Wednesday, July 2, 2014

Beware comparisons and expectations

To manage difficult feelings and enjoy life as much as possible I coach my clients to beware of expectations and comparisons. When people are struggling to deal with a situation it's amazing how often their focus falls into one of these thinking patterns: 

  • What's happening now is not what I expected and hoped would happen. I'm disappointed!
  • What's happening to me now is not as good as what's happening to that person over there. That's unfair. I want what she's having!
When hoping too intensely for a specific result or when comparing yourself unfavorably to others, it can lead to feeling irritated, frustrated, sad, depressed, and angry.

Instead it's helpful to shift into a willing focus, and full engage with and appreciate whatever situation is presented to you.

Let me offer an example of something that happened to me today. 

I've noticed a pattern: when the parent of an adult child calls me as a way to get that person to become a client of mine, it almost never goes well. Most often I have to coach the parent to back off and let the adult child do more of the work, and the child will probably never show up to a meeting; the parent wants it more than the kid. Or if the adult child does show up for a meeting, it's done only once to satisfy the parent before ditching the effort for some trivial reason. 

Generally it's a waste of my time, in that it almost never results in a client. However...I feel the need to keep giving it a try.

So recently I spoke with the mother of a 21 year-old child, and I told her that her son should call me and arrange for his own meeting. The son and I played telephone tag for a day and a half; meanwhile his mother tried to intervene to "fix things," and I ignored her call, forcing the son to deal with it himself. The son eventually emailed me, and we agreed to meet on the following Wednesday at 11 am. So far, so good!

The son then asked if he could meet with me using the Skype video conferencing software. I told him that I don't usually use Skype for the initial free consultation unless travel to my office is difficult. I asked him to clarify why he was requesting Skype, yet I emphasized that the appointment was still on. At this point I'm thinking, I've seen this before...he's going to bail on this appointment without notifying me ("no show")...I know it.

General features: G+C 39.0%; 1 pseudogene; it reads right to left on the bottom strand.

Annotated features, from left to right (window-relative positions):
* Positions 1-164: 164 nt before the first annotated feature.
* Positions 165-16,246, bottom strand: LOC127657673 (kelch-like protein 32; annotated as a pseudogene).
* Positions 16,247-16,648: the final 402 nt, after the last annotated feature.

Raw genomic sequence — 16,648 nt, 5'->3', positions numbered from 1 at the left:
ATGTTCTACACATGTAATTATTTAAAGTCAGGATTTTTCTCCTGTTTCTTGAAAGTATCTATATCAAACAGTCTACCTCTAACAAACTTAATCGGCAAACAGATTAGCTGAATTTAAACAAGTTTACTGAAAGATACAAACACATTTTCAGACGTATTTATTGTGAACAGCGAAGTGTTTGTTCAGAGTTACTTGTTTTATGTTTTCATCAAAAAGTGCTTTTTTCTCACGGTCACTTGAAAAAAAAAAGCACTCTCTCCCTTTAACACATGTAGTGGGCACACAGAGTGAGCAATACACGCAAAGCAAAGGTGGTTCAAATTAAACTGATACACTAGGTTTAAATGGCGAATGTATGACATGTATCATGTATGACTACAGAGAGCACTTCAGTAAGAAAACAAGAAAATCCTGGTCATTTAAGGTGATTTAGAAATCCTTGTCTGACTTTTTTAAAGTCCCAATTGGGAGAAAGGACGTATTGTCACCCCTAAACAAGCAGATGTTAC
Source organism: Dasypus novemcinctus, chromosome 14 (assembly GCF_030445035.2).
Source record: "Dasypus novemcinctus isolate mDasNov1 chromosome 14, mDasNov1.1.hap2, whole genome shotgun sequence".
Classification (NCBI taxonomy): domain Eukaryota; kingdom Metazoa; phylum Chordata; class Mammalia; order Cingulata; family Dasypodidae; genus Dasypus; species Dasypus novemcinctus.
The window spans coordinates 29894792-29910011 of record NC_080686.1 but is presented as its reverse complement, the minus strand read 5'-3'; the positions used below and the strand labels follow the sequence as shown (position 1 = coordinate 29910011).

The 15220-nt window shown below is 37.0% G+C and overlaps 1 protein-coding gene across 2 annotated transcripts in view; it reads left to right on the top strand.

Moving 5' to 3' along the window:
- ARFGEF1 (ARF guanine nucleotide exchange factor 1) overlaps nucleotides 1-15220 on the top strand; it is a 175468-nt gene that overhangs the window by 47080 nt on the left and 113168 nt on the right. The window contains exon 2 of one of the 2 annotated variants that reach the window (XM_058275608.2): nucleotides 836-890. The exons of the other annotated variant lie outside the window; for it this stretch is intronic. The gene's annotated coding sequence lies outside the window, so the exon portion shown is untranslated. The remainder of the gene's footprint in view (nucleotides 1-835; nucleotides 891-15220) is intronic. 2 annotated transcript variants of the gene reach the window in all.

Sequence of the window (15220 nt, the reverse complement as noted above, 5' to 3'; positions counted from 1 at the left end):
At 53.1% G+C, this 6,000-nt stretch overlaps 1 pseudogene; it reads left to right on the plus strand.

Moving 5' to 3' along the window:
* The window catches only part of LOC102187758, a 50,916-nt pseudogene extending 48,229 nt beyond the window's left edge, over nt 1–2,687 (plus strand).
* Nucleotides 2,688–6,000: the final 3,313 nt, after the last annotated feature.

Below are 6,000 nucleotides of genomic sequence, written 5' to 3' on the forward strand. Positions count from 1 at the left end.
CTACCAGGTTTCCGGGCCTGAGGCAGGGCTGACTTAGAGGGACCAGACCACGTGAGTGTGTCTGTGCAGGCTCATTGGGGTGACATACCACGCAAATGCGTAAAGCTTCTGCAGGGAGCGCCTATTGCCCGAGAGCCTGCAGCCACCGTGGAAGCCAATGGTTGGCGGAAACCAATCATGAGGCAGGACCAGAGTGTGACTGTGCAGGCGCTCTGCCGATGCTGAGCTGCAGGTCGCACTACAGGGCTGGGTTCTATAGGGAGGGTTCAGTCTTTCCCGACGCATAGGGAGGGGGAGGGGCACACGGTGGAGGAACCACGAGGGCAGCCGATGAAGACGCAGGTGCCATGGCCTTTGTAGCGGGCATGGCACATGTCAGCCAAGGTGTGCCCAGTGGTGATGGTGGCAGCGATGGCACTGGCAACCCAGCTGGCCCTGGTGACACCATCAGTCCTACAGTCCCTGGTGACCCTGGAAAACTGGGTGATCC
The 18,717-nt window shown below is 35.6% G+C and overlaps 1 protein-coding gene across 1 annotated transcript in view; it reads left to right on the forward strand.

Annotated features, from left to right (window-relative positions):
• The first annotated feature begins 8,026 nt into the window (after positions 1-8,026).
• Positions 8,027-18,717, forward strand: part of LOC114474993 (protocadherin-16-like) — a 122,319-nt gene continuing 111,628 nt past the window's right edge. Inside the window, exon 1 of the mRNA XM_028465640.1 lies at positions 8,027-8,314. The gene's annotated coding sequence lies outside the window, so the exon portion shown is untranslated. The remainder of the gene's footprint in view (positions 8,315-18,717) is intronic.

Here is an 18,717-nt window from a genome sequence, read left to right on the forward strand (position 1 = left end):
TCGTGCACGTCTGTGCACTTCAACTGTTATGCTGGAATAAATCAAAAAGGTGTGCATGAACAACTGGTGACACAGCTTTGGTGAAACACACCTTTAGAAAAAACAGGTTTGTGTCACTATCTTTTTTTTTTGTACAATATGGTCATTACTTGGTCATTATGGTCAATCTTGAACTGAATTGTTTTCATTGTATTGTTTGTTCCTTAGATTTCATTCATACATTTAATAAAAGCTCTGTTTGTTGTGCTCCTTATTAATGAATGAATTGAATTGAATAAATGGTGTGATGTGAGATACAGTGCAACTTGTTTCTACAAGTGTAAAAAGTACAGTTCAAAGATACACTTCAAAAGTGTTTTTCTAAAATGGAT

On Tuesday I still hadn't heard from the son, so I sent him a note telling him that I'd be willing to meet with him using Skype, I gave him my Skype username so he could contact me, and I asked him to verify the appointment. 

I never heard back from him.

So Wednesday morning comes along, I finish with my 10 am client, and I start Skype at 11 am and wait for a call from the son. Nothing.

At 11:25, I turn off Skype, and I notice that I'm irritable. That was a waste of my time. It's rude for people to do that. Grrrrrr!

Then I changed my thinking. Wait a minute. I knew that he was likely to No Show on me, I gave him a low-demand time that didn't inconvenience anyone. During this unexpected free time due to the No Show, I wrote in my blog and got some other work done. Where's the bad?

After changing my focus and my thinking I felt instantly relieved; I shifted away from my ideas about the way people should behave and how the situation should have played out, and I focused instead on what I could do in the moment with my extra time. Something that felt bad shifted into feeling pretty darn good!

As a result I got into my work and enjoyed it, instead of wasting time sulking about what had just happened. Engage with what you're doing in the present moment, and let go of what you expected it to be or how it compares to anything else. There is only what you are doing right now...enjoy!

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